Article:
12. 12.
    Mann RA, Hagy JL, White V, Liddell D. The initiation of gait. J Bone Joint Surg Am 1979;61:232–239.PubMedGoogle Scholar
  13. 13.
    Winter DA. Anatomy, biomechanics and control of balance during standing and walking. Waterloo, Canada: Waterloo Biomechanics, 1995.Google Scholar
  14. 14.
    Gehisen GM, Whaley MH. Falls in the elderly: Part I, Gait. Part II, balance, strength, and flexibility. Arch Phys Med Rehabil 1990;71: 735–769.Google Scholar
  15. 15.
    Ashley MJ, Gryfe CI, Amies A. A longitudinal study of falls in an elderly population II. Some circumstances of falling. Age Ageing 1977;6: 211–220.PubMedCrossRefGoogle Scholar
  16. 16.
    Tinetti ME, Doucette JT, Claus EB. The contribution of predisposing and situational risk factors to serious fall injuries. J Am Geriatr Soc 1995;43: 1207–1213.PubMedGoogle Scholar
  17. 17.
    Wittwer JE, Andrews PT, Webster KE, Menz HB. Timing variability during gait initiation is increased in people with Alzheimer’s disease compared to controls. Dement Geriatr Cogn Disord 2008;26: 277–283.PubMedCrossRefGoogle Scholar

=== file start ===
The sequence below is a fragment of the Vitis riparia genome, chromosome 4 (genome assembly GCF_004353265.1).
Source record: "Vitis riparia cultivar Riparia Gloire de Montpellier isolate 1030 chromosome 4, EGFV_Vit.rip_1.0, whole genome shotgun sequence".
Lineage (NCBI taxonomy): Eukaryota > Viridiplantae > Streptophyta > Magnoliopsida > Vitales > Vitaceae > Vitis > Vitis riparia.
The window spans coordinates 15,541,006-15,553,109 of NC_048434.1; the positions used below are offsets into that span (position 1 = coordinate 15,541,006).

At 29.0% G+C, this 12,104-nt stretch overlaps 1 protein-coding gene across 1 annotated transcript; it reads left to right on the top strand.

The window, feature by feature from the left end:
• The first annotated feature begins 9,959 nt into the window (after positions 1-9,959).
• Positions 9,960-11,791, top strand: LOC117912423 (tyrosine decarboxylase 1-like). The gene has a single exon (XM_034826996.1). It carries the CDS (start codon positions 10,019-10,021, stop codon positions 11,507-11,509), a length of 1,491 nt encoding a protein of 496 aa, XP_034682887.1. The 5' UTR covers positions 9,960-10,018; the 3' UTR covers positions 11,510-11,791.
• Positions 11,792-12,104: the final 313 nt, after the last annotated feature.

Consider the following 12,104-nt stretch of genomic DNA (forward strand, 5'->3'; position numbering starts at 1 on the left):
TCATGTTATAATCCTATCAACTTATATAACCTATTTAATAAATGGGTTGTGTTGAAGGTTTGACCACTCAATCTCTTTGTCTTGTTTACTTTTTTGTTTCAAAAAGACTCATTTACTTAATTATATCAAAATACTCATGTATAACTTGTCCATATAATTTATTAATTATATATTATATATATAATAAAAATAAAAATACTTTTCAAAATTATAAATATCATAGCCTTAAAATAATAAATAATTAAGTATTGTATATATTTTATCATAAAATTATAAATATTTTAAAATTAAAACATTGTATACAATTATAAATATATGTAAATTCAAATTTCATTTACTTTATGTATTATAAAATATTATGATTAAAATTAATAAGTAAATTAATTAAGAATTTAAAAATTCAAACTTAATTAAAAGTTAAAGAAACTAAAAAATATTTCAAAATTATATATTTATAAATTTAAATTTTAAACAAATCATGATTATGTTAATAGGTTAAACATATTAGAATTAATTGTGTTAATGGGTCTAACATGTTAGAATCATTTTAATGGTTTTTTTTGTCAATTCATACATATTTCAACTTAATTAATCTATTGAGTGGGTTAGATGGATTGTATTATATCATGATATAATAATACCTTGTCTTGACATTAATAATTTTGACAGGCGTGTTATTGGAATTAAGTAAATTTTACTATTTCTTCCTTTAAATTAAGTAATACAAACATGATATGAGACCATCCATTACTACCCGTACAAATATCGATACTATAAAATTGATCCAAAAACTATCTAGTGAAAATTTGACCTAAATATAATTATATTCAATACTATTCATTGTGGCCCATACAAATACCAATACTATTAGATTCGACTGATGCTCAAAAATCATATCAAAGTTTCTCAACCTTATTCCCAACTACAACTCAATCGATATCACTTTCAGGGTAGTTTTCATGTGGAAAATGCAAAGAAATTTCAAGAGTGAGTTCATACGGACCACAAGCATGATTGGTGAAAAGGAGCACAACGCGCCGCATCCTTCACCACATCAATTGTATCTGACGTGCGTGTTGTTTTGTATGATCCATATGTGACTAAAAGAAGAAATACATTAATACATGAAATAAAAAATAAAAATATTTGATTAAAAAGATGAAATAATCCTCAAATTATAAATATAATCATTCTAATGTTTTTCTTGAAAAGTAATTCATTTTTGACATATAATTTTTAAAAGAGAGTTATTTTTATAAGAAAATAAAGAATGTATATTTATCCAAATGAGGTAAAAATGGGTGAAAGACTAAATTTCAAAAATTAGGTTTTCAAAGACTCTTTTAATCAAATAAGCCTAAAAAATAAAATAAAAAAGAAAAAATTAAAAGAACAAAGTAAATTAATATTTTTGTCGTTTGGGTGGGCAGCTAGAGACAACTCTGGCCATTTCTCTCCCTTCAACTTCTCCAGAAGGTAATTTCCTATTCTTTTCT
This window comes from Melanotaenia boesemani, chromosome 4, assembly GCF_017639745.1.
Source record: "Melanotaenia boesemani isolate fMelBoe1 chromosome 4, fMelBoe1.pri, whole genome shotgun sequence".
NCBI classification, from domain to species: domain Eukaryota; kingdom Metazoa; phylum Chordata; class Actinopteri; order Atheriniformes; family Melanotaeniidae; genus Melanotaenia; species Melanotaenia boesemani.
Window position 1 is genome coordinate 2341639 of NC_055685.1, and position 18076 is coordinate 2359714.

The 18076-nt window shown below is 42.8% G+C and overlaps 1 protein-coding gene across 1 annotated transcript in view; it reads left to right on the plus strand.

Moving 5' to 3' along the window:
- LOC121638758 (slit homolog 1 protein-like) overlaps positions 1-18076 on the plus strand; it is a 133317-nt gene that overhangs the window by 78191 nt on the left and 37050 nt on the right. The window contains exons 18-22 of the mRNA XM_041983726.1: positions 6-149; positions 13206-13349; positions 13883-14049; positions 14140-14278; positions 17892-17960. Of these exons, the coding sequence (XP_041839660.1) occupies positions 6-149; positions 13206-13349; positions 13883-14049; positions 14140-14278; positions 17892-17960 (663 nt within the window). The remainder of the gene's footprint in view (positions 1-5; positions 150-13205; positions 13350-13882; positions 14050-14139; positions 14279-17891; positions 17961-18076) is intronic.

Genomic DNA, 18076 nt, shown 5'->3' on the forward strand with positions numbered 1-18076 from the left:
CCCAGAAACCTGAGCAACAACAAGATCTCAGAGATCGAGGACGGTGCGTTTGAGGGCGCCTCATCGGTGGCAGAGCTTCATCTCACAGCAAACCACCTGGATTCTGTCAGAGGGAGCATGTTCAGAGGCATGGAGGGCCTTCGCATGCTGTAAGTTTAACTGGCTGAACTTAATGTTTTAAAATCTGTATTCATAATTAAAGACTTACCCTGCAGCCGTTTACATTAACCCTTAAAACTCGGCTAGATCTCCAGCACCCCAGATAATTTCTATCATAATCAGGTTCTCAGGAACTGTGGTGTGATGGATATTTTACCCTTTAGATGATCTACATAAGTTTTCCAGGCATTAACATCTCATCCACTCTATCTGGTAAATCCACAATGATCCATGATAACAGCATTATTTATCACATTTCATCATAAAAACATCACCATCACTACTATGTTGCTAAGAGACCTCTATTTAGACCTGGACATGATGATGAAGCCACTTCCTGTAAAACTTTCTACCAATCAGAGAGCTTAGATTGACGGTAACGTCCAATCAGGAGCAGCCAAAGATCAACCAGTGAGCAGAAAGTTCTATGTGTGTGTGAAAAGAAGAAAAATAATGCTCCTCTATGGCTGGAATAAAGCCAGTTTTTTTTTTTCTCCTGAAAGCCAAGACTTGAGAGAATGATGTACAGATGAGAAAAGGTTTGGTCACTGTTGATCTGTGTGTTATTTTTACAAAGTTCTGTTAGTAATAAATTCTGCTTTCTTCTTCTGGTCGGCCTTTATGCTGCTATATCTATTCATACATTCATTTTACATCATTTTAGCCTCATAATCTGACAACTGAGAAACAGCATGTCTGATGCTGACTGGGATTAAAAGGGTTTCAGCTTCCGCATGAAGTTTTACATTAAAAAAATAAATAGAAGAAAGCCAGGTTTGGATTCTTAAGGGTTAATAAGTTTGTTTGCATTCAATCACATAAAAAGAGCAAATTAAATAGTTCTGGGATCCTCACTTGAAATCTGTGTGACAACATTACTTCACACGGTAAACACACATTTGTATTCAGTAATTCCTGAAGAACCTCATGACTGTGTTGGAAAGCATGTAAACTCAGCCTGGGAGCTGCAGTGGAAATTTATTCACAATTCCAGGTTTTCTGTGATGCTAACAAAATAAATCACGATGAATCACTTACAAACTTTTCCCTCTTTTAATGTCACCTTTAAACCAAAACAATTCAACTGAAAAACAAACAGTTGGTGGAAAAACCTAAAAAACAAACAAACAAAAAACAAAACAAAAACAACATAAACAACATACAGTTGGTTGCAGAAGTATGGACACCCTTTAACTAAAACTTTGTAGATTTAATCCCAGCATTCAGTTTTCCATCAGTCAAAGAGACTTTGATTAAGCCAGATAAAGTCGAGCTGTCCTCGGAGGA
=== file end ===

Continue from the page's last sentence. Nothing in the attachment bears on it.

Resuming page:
18. 18.
    Mbourou GA, Lajoie Y, Teasdale N. Step length variability at gait initiation in elderly fallers and non-fallers, and young adults. Gerontology 2003;49: 21–26.PubMedCrossRefGoogle Scholar
  19. 19.
    Roemmich RT, Nocera JR, Vallabhajosula S, Amano S, Naugle KM, Stegemoller EL, Hass CJ. Spatiotemporal variability during gait initiation in Parkinson’s disease. Gait Posture 2012;36: 340–343.PubMedCentralPubMedCrossRefGoogle Scholar
  20. 20.
    Beauchet O, Allali G, Launay C, Herrmann FR, Annweiler C. Gait variability at fast-pace walking speed: a biomarker of mild cognitive impairment? J Nutr Health Aging 2013;17:235–239.PubMedCrossRefGoogle Scholar
  21. 21.
    Beauchet O, Allali G, Launay C, Herrmann FR, Annweiler C. Gait variability at fast-pace walking speed: a biomarker of mild cognitive impairment? J Nutr Health Aging 2013;17:235–239.PubMedCrossRefGoogle Scholar
  22. 22.
    Montera-Odasso M, Muir SW, Speechley M. Dual-task complexity affects gait in people with mild cognitive impairment: the interplay between gait variability, dual tasking, and risk of falls. Arch Phys Med Rehabil 2012;93: 293–299.CrossRefGoogle Scholar
  23. 23.